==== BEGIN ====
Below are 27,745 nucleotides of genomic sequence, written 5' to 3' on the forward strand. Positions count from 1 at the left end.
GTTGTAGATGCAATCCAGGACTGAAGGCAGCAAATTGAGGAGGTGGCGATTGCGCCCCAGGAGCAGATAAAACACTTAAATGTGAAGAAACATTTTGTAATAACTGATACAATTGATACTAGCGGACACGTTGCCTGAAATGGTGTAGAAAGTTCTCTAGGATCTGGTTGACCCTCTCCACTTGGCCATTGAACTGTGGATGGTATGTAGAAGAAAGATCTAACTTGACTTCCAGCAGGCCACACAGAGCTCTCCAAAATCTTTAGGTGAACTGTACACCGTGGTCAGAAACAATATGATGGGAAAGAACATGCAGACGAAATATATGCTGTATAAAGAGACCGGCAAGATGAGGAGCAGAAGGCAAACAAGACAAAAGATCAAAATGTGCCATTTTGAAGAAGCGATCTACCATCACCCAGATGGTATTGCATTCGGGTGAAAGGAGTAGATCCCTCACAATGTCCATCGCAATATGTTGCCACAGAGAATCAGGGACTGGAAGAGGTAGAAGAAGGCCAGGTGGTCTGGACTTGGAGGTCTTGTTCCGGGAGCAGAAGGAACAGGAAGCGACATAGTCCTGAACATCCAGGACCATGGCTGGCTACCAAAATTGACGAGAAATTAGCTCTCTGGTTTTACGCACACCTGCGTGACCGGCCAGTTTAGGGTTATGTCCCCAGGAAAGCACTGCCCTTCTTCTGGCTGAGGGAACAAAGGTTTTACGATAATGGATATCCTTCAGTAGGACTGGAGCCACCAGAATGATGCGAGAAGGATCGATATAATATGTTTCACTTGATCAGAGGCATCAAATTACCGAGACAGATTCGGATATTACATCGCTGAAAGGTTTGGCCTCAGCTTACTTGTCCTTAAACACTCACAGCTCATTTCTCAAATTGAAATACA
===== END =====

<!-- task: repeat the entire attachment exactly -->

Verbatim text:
Below are 27,745 nucleotides of genomic sequence, written 5' to 3' on the forward strand. Positions count from 1 at the left end.
GTTGTAGATGCAATCCAGGACTGAAGGCAGCAAATTGAGGAGGTGGCGATTGCGCCCCAGGAGCAGATAAAACACTTAAATGTGAAGAAACATTTTGTAATAACTGATACAATTGATACTAGCGGACACGTTGCCTGAAATGGTGTAGAAAGTTCTCTAGGATCTGGTTGACCCTCTCCACTTGGCCATTGAACTGTGGATGGTATGTAGAAGAAAGATCTAACTTGACTTCCAGCAGGCCACACAGAGCTCTCCAAAATCTTTAGGTGAACTGTACACCGTGGTCAGAAACAATATGATGGGAAAGAACATGCAGACGAAATATATGCTGTATAAAGAGACCGGCAAGATGAGGAGCAGAAGGCAAACAAGACAAAAGATCAAAATGTGCCATTTTGAAGAAGCGATCTACCATCACCCAGATGGTATTGCATTCGGGTGAAAGGAGTAGATCCCTCACAATGTCCATCGCAATATGTTGCCACAGAGAATCAGGGACTGGAAGAGGTAGAAGAAGGCCAGGTGGTCTGGACTTGGAGGTCTTGTTCCGGGAGCAGAAGGAACAGGAAGCGACATAGTCCTGAACATCCAGGACCATGGCTGGCTACCAAAATTGACGAGAAATTAGCTCTCTGGTTTTACGCACACCTGCGTGACCGGCCAGTTTAGGGTTATGTCCCCAGGAAAGCACTGCCCTTCTTCTGGCTGAGGGAACAAAGGTTTTACGATAATGGATATCCTTCAGTAGGACTGGAGCCACCAGAATGATGCGAGAAGGATCGATATAATATGTTTCACTTGATCAGAGGCATCAAATTACCGAGACAGATTCGGATATTACATCGCTGAAAGGTTTGGCCTCAGCTTACTTGTCCTTAAACACTCACAGCTCATTTCTCAAATTGAAATACA